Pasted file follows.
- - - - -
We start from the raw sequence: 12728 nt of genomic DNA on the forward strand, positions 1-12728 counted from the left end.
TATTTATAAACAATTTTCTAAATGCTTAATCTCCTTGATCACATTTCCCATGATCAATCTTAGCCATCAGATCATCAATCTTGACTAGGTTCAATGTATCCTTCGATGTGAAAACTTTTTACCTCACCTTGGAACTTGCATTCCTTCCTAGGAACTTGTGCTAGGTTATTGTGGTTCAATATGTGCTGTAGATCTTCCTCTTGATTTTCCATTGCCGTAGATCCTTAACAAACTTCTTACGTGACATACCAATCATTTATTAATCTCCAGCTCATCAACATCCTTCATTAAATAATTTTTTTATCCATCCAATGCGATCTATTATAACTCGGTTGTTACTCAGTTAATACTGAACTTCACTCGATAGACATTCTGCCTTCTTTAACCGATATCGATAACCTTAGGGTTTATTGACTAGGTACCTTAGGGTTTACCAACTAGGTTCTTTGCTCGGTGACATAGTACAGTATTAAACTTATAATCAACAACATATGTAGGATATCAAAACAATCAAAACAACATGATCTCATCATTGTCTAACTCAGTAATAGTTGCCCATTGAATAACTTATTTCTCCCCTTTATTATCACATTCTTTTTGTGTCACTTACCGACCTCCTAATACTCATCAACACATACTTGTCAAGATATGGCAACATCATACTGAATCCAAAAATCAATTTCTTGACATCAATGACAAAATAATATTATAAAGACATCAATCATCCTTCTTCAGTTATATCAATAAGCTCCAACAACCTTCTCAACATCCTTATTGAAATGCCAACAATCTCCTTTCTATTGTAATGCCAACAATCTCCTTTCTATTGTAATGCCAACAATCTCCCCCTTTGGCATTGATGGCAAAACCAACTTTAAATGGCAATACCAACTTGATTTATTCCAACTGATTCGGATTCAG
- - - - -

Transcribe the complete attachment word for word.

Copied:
We start from the raw sequence: 12728 nt of genomic DNA on the forward strand, positions 1-12728 counted from the left end.
TATTTATAAACAATTTTCTAAATGCTTAATCTCCTTGATCACATTTCCCATGATCAATCTTAGCCATCAGATCATCAATCTTGACTAGGTTCAATGTATCCTTCGATGTGAAAACTTTTTACCTCACCTTGGAACTTGCATTCCTTCCTAGGAACTTGTGCTAGGTTATTGTGGTTCAATATGTGCTGTAGATCTTCCTCTTGATTTTCCATTGCCGTAGATCCTTAACAAACTTCTTACGTGACATACCAATCATTTATTAATCTCCAGCTCATCAACATCCTTCATTAAATAATTTTTTTATCCATCCAATGCGATCTATTATAACTCGGTTGTTACTCAGTTAATACTGAACTTCACTCGATAGACATTCTGCCTTCTTTAACCGATATCGATAACCTTAGGGTTTATTGACTAGGTACCTTAGGGTTTACCAACTAGGTTCTTTGCTCGGTGACATAGTACAGTATTAAACTTATAATCAACAACATATGTAGGATATCAAAACAATCAAAACAACATGATCTCATCATTGTCTAACTCAGTAATAGTTGCCCATTGAATAACTTATTTCTCCCCTTTATTATCACATTCTTTTTGTGTCACTTACCGACCTCCTAATACTCATCAACACATACTTGTCAAGATATGGCAACATCATACTGAATCCAAAAATCAATTTCTTGACATCAATGACAAAATAATATTATAAAGACATCAATCATCCTTCTTCAGTTATATCAATAAGCTCCAACAACCTTCTCAACATCCTTATTGAAATGCCAACAATCTCCTTTCTATTGTAATGCCAACAATCTCCTTTCTATTGTAATGCCAACAATCTCCCCCTTTGGCATTGATGGCAAAACCAACTTTAAATGGCAATACCAACTTGATTTATTCCAACTGATTCGGATTCAG